Villanueva de Gállego (Zaragoza) has been the venue on May 23rd for Foro Sella 2024, an international conference that has brought together national and international experts who have spoken on aspects such as the role of Spain, and particularly Aragon, in the new environment of European energy sustainability.

Fernando Samper García, CEO of Wind and Solar Development at Forestalia, stated, “If there is energy, there will be industry, and if there is energy and industry, Aragon will grow.” “We have everything we need to succeed,” but “we cannot expect things to happen on their own.”

Samper also recalled the need to “set the conditions,” ensuring cheap and available energy through batteries and renewables and with “involvement of promoters and the Public Administration.”

In this first roundtable of the day, Pedro Machín, president of the Aragon Energy Cluster, also intervened, dedicating a few minutes to talk about pumped storage and commenting that “they are fully complementary to batteries.”

“The good thing about reversible pumping is that it’s local generation. It has a very long lifespan. We have to make them help integrate today’s renewable energies, but if in 30 years there’s another source, they should integrate that too,” he pointed out.

José Ignacio Lallana, delegate in Catalonia, Aragon, and La Rioja for Red Eléctrica, believes that “we have to make that transition seeking agreements and benefits with the territory.” The expert was emphatic, emphasizing the new planning in the transport network for 2025-2030. “We are risking a lot as a country, and we have to push it.”

José María Lassalle, former Secretary of State for the Information Society and Digital Agenda, spoke about how the design of artificial intelligence is being addressed to evolve towards sustainable or green AI. He also emphasized how Spain currently has a top-level geopolitical opportunity.

“Europe was built with the axis of prosperity North-South, but now there’s a new East-West configuration according to security,” he reflected. “Spain is in a privileged zone now, far from the military border and a Russian cold that doesn’t reach us. This reconfiguration of power relations positions us extraordinarily.”

Lassalle also highlighted that we have a powerful renewable energy industry, infrastructure development, high-capacity and low-latency fiber, powerful AI teams, and good data center facilities.

In turn, General Miguel Ángel Ballesteros, former director of the National Security department of the Spanish Government, also made some geopolitical reflections. He mentioned that the conflict in the Middle East, if escalated and Iran enters into war, can complicate things at the energy level, as “one-third of European energy passes through the Strait of Hormuz.” Therefore, he insisted on the need to seek “energy sovereignty.”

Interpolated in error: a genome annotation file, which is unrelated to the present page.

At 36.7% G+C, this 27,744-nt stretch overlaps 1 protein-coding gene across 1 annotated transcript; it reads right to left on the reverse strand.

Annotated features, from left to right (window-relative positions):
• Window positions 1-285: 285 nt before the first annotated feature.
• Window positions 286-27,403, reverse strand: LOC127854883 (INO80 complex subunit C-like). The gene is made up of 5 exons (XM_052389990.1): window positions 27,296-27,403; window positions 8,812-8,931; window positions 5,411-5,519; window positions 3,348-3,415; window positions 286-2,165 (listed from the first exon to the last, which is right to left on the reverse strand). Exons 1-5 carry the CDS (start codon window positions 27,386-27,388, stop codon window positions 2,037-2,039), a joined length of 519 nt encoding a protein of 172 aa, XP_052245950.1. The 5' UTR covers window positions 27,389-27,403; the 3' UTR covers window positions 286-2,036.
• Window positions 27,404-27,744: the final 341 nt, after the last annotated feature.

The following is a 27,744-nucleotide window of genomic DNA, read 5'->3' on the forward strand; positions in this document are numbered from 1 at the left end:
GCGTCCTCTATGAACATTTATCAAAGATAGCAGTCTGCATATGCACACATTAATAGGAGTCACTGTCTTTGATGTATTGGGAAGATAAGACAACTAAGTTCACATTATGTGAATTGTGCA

Ballesteros also spoke about how the energy security strategy, dating back to 2015, has already become obsolete, and a new one is being developed that will also include climate change. According to him, after the war in Ukraine, both aspects go much hand in hand. The new strategy will have, according to him, three pillars: supply security, sustainability, and affordability.

Aragon, a focal point of attraction

In the second debate table of Foro Sella 2024, some good practices in renewable energy management as an industrial attraction pole have been discussed. Here, major companies such as Amazon or Stellantis, which have strongly bet on the region, have intervened.

David Blázquez, responsible for Infrastructure, Energy, and Sustainability Policy at Amazon Web Services (AWS), dedicated a few words to the million-dollar agreement that the tech company has closed with Aragon and highlighted the existing talent in the region, which has allowed us “to build the brain of digitalization, constituting a European and global example.”

Ignacio Cortés, energy coordinator at Stellantis, spoke about their strategic plan for reducing energy consumption and decarbonization by 2038 and detailed how the War in Ukraine “opened their eyes” regarding seeking energy autonomy. “Spain is lucky to be an energy island, but not Poland, which had to stop production. We don’t want to be exposed to that risk again,” he assured.

Regarding the autonomous community, he commented that “Aragon is one of the best places due to its solar and wind resources and the availability of land, which allows us to boost competitiveness.”

In this second table, Carlos Manau, responsible for Industrial Refrigeration, Cogeneration, and Electricity at Bon Área, commented on how they believe in hydrogen and are participating in several consortium projects with the CDTI.

Likewise, Blanca Losada, president of Fortia Energía, has defended, like Stellantis, energy autonomy and has indicated that “it is important to adjust all obligations and objectives realistically so that they do not become an excessive burden. The operation of the sector must adapt to a new reality, and we must be agile in regulatory modification,” she concluded.

The event, promoted by the Industry and Energy Forum, CEOE Aragon, Forestalia, Opina 360, and the Aragon Energy Cluster, has been held at Hábitat Sella, in Villanueva de Gállego (Zaragoza).